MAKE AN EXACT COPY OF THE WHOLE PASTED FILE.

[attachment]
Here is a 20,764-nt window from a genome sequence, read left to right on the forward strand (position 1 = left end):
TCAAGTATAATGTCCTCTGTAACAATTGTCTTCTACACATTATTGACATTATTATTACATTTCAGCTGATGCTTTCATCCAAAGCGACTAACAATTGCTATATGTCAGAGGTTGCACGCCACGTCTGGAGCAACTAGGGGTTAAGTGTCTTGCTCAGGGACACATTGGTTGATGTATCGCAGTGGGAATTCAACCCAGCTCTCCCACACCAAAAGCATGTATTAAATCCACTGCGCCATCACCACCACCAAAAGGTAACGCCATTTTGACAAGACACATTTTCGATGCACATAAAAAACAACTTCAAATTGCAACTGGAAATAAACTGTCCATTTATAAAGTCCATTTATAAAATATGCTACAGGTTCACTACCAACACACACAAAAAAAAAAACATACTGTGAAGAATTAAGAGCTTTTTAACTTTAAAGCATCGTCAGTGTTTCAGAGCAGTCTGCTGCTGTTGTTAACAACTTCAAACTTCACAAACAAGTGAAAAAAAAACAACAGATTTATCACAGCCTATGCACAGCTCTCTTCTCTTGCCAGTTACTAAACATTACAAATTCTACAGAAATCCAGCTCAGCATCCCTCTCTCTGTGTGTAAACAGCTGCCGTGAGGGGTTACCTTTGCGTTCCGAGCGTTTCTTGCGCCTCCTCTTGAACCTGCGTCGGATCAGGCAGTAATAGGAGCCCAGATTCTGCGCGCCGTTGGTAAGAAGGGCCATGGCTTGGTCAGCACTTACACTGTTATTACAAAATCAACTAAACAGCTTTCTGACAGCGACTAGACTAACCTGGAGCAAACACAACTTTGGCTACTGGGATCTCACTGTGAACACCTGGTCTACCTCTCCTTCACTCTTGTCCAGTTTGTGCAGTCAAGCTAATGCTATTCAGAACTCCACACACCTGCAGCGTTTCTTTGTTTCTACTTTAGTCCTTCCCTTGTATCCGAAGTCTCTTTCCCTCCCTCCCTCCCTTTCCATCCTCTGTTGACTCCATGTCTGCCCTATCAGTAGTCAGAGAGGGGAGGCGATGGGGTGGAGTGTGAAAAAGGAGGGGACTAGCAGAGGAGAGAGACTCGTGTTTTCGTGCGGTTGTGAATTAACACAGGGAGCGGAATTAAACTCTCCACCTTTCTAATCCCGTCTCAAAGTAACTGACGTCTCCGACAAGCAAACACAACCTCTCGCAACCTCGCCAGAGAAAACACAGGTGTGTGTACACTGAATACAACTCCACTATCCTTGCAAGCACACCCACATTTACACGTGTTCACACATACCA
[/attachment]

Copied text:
Here is a 20,764-nt window from a genome sequence, read left to right on the forward strand (position 1 = left end):
TCAAGTATAATGTCCTCTGTAACAATTGTCTTCTACACATTATTGACATTATTATTACATTTCAGCTGATGCTTTCATCCAAAGCGACTAACAATTGCTATATGTCAGAGGTTGCACGCCACGTCTGGAGCAACTAGGGGTTAAGTGTCTTGCTCAGGGACACATTGGTTGATGTATCGCAGTGGGAATTCAACCCAGCTCTCCCACACCAAAAGCATGTATTAAATCCACTGCGCCATCACCACCACCAAAAGGTAACGCCATTTTGACAAGACACATTTTCGATGCACATAAAAAACAACTTCAAATTGCAACTGGAAATAAACTGTCCATTTATAAAGTCCATTTATAAAATATGCTACAGGTTCACTACCAACACACACAAAAAAAAAAACATACTGTGAAGAATTAAGAGCTTTTTAACTTTAAAGCATCGTCAGTGTTTCAGAGCAGTCTGCTGCTGTTGTTAACAACTTCAAACTTCACAAACAAGTGAAAAAAAAACAACAGATTTATCACAGCCTATGCACAGCTCTCTTCTCTTGCCAGTTACTAAACATTACAAATTCTACAGAAATCCAGCTCAGCATCCCTCTCTCTGTGTGTAAACAGCTGCCGTGAGGGGTTACCTTTGCGTTCCGAGCGTTTCTTGCGCCTCCTCTTGAACCTGCGTCGGATCAGGCAGTAATAGGAGCCCAGATTCTGCGCGCCGTTGGTAAGAAGGGCCATGGCTTGGTCAGCACTTACACTGTTATTACAAAATCAACTAAACAGCTTTCTGACAGCGACTAGACTAACCTGGAGCAAACACAACTTTGGCTACTGGGATCTCACTGTGAACACCTGGTCTACCTCTCCTTCACTCTTGTCCAGTTTGTGCAGTCAAGCTAATGCTATTCAGAACTCCACACACCTGCAGCGTTTCTTTGTTTCTACTTTAGTCCTTCCCTTGTATCCGAAGTCTCTTTCCCTCCCTCCCTCCCTTTCCATCCTCTGTTGACTCCATGTCTGCCCTATCAGTAGTCAGAGAGGGGAGGCGATGGGGTGGAGTGTGAAAAAGGAGGGGACTAGCAGAGGAGAGAGACTCGTGTTTTCGTGCGGTTGTGAATTAACACAGGGAGCGGAATTAAACTCTCCACCTTTCTAATCCCGTCTCAAAGTAACTGACGTCTCCGACAAGCAAACACAACCTCTCGCAACCTCGCCAGAGAAAACACAGGTGTGTGTACACTGAATACAACTCCACTATCCTTGCAAGCACACCCACATTTACACGTGTTCACACATACCA